Chateau Mont-Redon Chateauneuf du Pape 2007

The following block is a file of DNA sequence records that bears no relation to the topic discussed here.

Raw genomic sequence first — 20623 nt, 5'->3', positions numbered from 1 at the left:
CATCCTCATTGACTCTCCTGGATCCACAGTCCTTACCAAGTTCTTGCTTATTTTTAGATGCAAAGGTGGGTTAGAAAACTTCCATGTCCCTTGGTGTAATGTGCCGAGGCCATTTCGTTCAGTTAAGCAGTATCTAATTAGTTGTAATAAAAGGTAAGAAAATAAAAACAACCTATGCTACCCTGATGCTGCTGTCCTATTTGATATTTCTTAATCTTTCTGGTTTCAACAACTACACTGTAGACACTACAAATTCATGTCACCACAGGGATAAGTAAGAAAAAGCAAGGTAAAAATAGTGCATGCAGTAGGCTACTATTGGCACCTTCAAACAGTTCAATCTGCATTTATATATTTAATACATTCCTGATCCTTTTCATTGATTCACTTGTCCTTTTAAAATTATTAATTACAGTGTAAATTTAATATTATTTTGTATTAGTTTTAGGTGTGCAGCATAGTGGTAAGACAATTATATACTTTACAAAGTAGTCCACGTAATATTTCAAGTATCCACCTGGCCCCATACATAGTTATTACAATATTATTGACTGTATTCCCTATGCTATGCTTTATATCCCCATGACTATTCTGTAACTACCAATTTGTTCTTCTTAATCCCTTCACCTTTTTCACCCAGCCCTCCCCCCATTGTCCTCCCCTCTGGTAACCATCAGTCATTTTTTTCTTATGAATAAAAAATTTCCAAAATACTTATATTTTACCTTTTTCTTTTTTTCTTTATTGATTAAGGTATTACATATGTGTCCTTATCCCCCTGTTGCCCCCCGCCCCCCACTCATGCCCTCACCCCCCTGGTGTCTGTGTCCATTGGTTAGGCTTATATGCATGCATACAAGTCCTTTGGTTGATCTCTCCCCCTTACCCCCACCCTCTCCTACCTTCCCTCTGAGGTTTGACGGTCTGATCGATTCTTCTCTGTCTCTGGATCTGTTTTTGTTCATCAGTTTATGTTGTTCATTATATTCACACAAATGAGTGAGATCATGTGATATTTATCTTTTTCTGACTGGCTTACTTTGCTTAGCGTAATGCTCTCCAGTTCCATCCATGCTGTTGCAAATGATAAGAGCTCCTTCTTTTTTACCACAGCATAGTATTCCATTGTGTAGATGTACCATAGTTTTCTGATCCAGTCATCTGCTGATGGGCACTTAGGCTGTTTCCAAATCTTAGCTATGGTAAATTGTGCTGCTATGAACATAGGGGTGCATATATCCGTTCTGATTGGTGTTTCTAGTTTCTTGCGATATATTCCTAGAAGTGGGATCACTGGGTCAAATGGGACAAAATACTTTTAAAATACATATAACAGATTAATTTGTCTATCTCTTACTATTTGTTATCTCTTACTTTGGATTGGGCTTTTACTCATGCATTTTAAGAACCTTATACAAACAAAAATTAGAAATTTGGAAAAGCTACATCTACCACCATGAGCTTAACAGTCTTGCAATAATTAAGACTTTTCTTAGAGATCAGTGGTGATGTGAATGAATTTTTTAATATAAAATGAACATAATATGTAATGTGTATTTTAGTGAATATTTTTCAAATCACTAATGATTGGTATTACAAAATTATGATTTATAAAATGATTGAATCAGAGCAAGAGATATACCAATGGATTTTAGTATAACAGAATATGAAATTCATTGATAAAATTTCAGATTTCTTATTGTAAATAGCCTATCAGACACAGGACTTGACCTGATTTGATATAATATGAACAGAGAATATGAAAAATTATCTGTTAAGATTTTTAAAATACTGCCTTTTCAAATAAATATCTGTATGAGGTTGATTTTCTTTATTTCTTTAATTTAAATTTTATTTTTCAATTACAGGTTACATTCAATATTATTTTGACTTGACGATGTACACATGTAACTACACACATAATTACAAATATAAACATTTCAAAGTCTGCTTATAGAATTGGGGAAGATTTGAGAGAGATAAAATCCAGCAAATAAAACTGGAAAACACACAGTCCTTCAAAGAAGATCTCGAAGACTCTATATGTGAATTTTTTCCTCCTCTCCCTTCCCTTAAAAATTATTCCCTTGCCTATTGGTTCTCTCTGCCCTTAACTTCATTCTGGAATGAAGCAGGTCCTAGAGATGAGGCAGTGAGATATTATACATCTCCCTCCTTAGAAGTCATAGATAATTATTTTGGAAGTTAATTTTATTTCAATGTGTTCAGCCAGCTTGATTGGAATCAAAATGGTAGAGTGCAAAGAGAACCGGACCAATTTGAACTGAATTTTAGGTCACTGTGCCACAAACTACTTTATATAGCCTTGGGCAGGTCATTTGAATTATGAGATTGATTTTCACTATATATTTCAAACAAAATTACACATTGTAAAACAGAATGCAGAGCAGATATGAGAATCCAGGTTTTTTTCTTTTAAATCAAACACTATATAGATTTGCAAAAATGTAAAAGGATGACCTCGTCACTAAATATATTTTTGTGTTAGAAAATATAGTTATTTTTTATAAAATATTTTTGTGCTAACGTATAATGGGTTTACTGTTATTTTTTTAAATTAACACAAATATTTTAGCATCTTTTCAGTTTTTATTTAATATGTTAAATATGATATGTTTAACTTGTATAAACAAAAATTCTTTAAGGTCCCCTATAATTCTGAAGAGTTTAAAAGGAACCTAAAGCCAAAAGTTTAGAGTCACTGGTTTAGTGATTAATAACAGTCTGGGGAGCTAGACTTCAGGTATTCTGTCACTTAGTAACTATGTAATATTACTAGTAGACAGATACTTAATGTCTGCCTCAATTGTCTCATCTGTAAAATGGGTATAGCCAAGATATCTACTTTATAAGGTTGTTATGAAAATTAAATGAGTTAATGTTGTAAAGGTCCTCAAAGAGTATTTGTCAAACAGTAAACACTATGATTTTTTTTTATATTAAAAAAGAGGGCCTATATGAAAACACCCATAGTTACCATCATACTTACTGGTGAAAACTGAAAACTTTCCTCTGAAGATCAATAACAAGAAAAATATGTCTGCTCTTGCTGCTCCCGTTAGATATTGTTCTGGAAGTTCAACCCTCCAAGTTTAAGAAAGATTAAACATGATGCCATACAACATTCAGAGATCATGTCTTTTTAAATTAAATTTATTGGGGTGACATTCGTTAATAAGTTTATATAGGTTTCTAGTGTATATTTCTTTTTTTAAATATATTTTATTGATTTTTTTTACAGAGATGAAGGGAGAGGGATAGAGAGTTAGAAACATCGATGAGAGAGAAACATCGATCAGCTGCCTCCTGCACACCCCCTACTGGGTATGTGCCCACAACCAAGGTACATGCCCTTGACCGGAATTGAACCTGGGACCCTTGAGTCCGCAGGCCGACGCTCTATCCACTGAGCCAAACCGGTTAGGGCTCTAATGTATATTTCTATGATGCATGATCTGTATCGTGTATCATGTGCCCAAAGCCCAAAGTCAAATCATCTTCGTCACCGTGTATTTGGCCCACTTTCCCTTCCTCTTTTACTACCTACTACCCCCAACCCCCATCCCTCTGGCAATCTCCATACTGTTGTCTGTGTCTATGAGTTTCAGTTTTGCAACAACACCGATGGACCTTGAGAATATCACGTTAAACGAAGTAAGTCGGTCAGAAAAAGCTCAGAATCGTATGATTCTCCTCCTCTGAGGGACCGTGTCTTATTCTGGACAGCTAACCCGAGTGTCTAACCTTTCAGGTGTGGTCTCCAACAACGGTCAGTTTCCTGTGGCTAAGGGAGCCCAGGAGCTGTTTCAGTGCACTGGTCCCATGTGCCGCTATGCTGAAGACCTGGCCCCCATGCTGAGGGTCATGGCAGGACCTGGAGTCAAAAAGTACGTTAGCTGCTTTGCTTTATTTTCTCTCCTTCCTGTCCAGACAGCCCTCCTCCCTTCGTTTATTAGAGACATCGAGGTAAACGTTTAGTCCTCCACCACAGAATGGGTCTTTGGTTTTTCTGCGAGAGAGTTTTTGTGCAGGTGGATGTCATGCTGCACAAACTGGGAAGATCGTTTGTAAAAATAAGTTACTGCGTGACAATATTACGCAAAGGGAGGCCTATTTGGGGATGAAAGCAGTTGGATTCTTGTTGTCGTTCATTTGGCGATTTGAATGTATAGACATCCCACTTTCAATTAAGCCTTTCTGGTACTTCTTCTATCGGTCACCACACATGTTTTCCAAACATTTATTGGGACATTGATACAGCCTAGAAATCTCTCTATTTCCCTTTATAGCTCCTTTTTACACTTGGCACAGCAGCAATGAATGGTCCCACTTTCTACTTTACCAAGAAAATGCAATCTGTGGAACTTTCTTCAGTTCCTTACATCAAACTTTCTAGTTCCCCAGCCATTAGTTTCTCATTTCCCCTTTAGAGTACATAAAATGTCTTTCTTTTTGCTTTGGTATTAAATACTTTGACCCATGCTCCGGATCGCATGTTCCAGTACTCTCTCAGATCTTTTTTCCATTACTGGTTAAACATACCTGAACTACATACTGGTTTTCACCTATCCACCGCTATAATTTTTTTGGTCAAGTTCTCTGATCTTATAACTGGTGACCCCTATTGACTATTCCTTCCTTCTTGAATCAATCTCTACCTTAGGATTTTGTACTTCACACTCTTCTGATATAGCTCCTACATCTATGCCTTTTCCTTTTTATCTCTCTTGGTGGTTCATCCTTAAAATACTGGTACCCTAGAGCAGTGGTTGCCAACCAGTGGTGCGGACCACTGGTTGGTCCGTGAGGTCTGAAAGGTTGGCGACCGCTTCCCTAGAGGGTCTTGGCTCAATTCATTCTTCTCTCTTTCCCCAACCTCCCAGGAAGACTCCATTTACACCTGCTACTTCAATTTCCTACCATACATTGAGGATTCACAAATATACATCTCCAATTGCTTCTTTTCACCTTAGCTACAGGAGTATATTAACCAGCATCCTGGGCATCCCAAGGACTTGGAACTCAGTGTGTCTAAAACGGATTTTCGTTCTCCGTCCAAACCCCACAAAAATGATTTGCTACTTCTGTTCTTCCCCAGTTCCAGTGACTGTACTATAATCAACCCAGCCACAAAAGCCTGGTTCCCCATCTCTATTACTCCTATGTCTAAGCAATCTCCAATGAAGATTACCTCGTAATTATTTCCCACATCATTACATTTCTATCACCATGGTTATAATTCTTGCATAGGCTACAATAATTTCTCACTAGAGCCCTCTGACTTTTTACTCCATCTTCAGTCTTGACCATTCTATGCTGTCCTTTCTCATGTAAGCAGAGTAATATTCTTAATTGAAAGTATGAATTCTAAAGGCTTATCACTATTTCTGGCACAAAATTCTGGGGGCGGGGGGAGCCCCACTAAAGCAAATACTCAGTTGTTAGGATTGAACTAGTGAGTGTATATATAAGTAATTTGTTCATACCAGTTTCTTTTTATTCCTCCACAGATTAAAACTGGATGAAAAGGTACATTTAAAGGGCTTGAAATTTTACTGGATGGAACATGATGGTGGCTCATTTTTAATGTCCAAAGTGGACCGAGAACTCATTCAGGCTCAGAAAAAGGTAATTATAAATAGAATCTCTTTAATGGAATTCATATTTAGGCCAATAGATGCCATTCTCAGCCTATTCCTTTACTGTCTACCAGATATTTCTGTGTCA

65% Grenache, 15% Syrah, 10% Cinsault, 5% Mourvedre and 5% supporting varieties: Counoise, Muscardin and Vaccarese. Chateau Mont-Redon's 200 acres of vineyards occupy Chateauneuf-du-Pape's most extraordinary microclimates, and are among few to include all three soils types of the region. On its plateau's summit, planted in Grenache and Syrah, is a deep layer of large, round stones over clay subsoil which deeply root the vine and also act as a natural incubator, radiating heat absorbed during the day into the grapes by night. At the plateau's foot, sandy soils support Mourvèdre and Cinsault vines; these lend richness and aroma to complete the structure of the Grenache and Syrah. White vines are planted on the plateau's pebbled limestone slopes. The estate's vines are carefully maintained at an average 45 years of age, resulting in a long-term yield of 30 hectolitres per hectare (135 cases per acre), or 30,000 cases a year. At harvest, the grapes are hand-picked and sorted. The red grapes mature within a prescribed period and proportions of varieties are fermented together, allowing enhanced extraction of color and tannin due to differentials in skin density and juice ratio, resulting in greater depth and complexity than if fermented separately. Three cuvées are assembled in this manner. The first, of 70 percent Grenache, 20 percent Syrah and 10 percent Mourvèdre, represents the wine's structural element; the second, of 80 percent Grenache and 20 percent Syrah, contributes depth of color and tannin; the third, of 70 percent Grenache, 15 percent Cinsault, 7 percent Syrah and the balance Muscardin, Counoise and Vaccarese, lends the blend aroma. The bunches are 90 to 95 percent destemmed and crushed, and fermentation is offset by natural yeasts in temperature controlled vats at 30° to 32°C (86° to 89°F) over 8 to 10 days, followed by a maceration of up to two weeks. The cuvées are pressed and maintained separately for malolactic fermentation and aging. The first cuvée is racked into new oak barriques for a period of 6 to 8 months, racked, and returned to barrique for another 6 to 8 months. The second cuvée spends a similar period in barriques of two to three years' use. The third cuvée is aged for 10 to 14 months in old oak vats. The final blend is assembled, egg-white fined and allowed to marry for three to four months prior to bottling.